Monday, June 19, 2017

Home, Home on the Water

I love being in or on the water, so Lake Titicaca was a nice place to visit. It is the world's highest navigable lake. The lake sits at 12,630 feet in what is known as the Altiplano, the highland region. The only such region in the world that is higher is in Tibet, at some 13,000 feet. Legend holds that the sun god had two children who emerged from the waters of the lake to found Cusco and begin the Inca dynasty. Inca remains have been found at the lake, so perhaps the legend is correct. If you turn the map of the lake upside down, it is supposed to resemble a puma. I'm still waiting to be convinced.

The lake is both fresh and salty. The water tastes fresh, but testing reveals a small percentage of salt. Climate change endangers the lake. Peru has lost 30 percent of its snow cap in the last 50 years, making Lima the second dryest city in the world. If nothing changes, Lake Titicaca will cease to exist in 5,000 years. A river from the lake into neighboring Bolivia dried up six months ago. Although 28 species of fish once lived in the lake, only six remain. The lake's size helps regulate the temperature of the region. The temperature does drop below freezing overnight, but it has only snowed twice in Puno. Hail is common, but not snow.

The lake sits 52 percent in Peru and 48 percent in Bolivia. Its depth is not definitively known. Jacques Cousteau visited the Bolivian side of the lake and used sonar to register a depth of 902 feet. Given the size of the lake, though, it is quite possible there are spots that are deeper. Swimming is permitted in the lake if you can stand the average water temperature of 48 degrees F. And while swimming is permitted, pleasure boating is not. Kayaking is permitted in defined spots. Other than that, tourism boats and boats used by locals are the only craft allowed on the lake.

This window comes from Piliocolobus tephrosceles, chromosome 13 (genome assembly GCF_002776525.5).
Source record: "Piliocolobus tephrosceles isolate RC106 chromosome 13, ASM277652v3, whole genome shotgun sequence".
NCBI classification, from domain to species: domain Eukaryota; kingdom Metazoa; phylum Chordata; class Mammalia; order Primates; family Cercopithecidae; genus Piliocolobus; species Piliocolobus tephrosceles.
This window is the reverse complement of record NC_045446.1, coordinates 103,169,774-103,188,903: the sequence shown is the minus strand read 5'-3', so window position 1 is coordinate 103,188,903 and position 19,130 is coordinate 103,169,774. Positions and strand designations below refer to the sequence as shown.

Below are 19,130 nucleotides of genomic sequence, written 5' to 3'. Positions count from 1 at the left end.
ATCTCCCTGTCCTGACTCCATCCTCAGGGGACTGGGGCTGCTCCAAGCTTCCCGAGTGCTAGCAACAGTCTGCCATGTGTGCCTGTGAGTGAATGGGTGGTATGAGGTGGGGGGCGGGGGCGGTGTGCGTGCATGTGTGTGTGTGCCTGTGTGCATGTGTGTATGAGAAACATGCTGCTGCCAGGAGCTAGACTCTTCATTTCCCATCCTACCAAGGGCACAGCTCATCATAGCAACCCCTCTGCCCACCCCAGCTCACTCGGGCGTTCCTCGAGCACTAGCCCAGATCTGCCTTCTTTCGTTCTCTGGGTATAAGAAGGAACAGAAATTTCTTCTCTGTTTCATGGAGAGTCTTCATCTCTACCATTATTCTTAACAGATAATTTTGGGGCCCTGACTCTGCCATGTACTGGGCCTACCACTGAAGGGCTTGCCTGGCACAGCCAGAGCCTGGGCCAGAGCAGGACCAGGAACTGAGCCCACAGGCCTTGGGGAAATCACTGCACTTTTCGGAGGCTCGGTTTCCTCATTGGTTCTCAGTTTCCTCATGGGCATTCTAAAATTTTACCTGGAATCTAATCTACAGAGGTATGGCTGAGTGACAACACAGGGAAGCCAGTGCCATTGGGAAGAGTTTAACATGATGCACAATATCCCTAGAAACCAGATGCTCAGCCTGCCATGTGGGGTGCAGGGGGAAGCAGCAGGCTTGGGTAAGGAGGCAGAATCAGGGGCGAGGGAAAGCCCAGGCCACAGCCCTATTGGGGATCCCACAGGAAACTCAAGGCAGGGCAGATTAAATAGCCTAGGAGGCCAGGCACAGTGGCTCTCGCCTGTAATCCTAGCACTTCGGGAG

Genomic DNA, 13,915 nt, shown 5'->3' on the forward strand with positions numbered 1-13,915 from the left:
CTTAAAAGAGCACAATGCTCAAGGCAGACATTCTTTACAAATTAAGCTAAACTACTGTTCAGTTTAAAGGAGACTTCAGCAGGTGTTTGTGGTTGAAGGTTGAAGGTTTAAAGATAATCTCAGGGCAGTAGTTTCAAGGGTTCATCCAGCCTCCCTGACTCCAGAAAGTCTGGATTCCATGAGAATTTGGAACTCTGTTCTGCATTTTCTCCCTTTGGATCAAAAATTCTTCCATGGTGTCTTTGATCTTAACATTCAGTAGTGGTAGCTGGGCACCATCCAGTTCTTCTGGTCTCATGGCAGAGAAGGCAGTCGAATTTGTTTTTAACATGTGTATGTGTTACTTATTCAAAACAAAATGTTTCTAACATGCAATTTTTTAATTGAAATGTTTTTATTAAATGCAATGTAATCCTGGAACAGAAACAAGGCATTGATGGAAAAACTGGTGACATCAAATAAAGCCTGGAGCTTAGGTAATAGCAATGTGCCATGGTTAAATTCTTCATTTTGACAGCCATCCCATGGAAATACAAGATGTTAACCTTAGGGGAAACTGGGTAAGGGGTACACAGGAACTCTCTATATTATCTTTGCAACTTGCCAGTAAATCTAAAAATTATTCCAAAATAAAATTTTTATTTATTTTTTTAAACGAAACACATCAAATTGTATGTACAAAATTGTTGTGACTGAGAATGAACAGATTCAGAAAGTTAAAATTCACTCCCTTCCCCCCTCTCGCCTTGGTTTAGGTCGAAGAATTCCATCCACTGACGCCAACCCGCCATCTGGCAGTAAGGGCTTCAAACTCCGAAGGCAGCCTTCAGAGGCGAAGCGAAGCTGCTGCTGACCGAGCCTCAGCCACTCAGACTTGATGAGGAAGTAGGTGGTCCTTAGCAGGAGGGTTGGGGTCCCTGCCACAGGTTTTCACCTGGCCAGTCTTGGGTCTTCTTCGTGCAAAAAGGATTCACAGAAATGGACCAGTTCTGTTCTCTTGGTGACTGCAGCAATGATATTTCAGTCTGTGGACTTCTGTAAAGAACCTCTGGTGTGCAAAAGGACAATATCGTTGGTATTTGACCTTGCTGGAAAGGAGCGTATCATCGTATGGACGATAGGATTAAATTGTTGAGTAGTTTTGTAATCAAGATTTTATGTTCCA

Our first stop was the Islas de los Uros, floating islands named after the natives who live there. These people have DNA related to the Mongols suggesting their ancestors might have crossed the Bering Strait and moved south. On a more recent note, they are descendants of slaves who worked in the mines. Slavery did not exist until the arrival of the Spanish and the Catholic church. African slaves brought to work there only lasted about three days before dying. Local slaves lasted about ten days. Some of these slaves built reed boats and escaped onto the lake, later building reed islands on which to live.
The reeds used to construct an island are cut in blocks from the bottom of the lake and average anywhere from three to 10 feet in thickness. Sticks are put in each corner and then roped into a platform into which more reeds can be woven. The weight put on each platform helps to stabilize it. 
It takes 15 months to one year to make one island, and islands last an average of 35 years. The inhabitants must take care of the platform. Dry reeds must be added to the top of the platform regularly. Some of the islands are anchored to the lake bottom. Should an island start to sink, there is no way to save it. Thus, when it starts to look as if an island might be dying, the men on that island start constructing a new one.

Life on a floating island is not without some comforts. The solar panels shown below were provided

by the government and some NGOs and provide electricity to the homes.

Power is not used for cooking. That is done over an open fire outside. You would be correct to think that an open fire on an island made of dried plant matter doesn't sound very safe. It's not, which is why there are always two people cooking.